Second, there is no remaining mystery why they are becoming sicker. There is no point in doing any further public health research when public health does not have the power to correct the current problems facing that generation. Young people are being filled with massive amounts of corporate garbage masquerading as food on the background of sedentary life fueled by relentless stress, drugs, and generalized consumerism.
So, lets take CARDIA for instance: what tangible outcomes have been produced because of that research? What can we tell the next generation was accomplished and why should they participate in anything similar?

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pjnelson
Nov 25, 2018

Its hard to ignore the level of institutional codependency that masquerades as our nation’s strategy for healthcare reform. And, we now find out that the treatment of prostate cancer does not change longevity and only serves to aggravate a person’s quality of life while waiting it out.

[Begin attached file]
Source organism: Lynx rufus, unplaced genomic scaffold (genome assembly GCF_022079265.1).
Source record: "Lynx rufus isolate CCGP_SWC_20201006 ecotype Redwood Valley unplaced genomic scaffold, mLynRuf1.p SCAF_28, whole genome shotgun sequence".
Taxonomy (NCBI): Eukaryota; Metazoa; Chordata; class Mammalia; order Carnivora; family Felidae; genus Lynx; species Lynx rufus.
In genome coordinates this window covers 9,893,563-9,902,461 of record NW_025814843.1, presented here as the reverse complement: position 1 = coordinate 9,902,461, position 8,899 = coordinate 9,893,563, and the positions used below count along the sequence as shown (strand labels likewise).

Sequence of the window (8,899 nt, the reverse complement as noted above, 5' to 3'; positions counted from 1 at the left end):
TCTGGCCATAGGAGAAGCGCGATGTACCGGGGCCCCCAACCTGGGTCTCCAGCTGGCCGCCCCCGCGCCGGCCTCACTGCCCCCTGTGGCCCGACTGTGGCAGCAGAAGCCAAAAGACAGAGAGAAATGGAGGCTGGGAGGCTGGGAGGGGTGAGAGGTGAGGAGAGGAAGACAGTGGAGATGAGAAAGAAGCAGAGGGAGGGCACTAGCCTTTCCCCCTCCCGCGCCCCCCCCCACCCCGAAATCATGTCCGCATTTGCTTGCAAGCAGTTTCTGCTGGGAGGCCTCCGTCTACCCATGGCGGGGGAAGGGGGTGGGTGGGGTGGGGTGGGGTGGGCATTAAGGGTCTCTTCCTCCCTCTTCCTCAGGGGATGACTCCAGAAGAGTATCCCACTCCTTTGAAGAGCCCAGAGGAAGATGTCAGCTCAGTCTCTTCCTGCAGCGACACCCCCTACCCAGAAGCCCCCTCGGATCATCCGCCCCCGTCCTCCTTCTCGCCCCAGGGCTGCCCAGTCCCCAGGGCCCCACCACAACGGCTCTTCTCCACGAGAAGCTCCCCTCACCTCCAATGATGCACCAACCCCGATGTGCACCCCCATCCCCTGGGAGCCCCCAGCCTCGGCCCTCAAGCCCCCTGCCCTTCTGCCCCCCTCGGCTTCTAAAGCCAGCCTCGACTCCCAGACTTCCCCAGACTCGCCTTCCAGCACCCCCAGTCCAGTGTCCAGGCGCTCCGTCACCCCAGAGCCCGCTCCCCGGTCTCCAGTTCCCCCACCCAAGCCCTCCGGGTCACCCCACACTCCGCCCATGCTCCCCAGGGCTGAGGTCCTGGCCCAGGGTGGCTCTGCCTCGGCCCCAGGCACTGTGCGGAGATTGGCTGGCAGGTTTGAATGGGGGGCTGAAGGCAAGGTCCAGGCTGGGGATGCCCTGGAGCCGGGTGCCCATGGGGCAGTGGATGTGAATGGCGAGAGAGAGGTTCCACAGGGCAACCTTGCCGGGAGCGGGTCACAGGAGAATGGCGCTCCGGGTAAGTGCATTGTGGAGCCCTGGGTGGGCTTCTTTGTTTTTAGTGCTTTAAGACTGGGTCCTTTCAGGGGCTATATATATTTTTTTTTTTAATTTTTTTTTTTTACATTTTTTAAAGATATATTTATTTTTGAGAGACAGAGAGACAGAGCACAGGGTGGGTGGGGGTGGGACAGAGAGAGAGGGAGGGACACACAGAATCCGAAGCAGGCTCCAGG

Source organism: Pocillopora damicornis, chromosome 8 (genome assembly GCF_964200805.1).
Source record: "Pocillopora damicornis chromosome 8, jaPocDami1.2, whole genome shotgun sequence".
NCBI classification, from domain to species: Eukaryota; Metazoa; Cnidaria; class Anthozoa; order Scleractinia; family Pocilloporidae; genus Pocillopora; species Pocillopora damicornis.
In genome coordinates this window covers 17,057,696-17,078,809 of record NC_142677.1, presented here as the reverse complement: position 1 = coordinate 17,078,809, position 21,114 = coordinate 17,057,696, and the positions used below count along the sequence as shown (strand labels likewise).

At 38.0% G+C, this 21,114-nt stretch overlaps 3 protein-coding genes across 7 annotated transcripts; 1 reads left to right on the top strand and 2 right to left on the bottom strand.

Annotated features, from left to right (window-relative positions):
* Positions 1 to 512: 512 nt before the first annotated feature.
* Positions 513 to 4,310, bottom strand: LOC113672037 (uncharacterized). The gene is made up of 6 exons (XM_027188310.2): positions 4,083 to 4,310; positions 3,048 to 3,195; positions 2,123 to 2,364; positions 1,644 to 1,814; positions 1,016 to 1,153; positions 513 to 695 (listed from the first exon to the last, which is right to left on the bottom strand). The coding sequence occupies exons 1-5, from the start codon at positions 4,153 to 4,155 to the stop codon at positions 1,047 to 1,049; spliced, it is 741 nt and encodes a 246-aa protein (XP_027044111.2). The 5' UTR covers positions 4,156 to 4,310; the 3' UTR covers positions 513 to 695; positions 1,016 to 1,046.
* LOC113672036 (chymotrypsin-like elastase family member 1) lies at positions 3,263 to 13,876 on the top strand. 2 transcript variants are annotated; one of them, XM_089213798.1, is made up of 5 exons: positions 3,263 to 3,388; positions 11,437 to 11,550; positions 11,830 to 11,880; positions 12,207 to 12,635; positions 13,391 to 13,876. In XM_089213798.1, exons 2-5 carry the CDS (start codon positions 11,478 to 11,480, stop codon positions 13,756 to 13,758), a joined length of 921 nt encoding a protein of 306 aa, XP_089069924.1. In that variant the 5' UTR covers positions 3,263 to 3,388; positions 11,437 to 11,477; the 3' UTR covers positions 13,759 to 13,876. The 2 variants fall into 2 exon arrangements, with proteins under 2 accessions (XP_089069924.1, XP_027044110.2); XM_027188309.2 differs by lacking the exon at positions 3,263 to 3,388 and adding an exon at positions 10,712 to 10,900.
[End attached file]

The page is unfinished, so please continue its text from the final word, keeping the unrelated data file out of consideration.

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pjnelson
Nov 24, 2018

Professor Carnethon indirectly describes another attribute of our nation’s loss of social cohesion and its associated Social Capital. If you are wondering why the number of mass shootings from 1985-1999 through 2000-2015 increased by 234%, look no more. This is also the same level of worsening in our nation’s maternal mortality incidence during the last thirty years.

As a reminder, here is a contemporary definition of SOCIAL CAPITAL. It represents:
.a community’s norms of Trust, Cooperation and Reciprocity that
.its citizens spontaneously express for resolving the Social Dilemmas
.they encounter daily within their community’s municipal life
.WHEN Caring Relationships are persistently nurtured
.within the social network’s of the community’s citizens,
.especially the enduring Caring Relationships occurring
.within the next-door-Neighbor Network of each citizen’s Family.

Best mass shootings analysis: https://doi.org/10.1002/jip.1491

Best classic summary of Social Capital issues (Putman):
http://smg.media.edu/library/putnam.pdf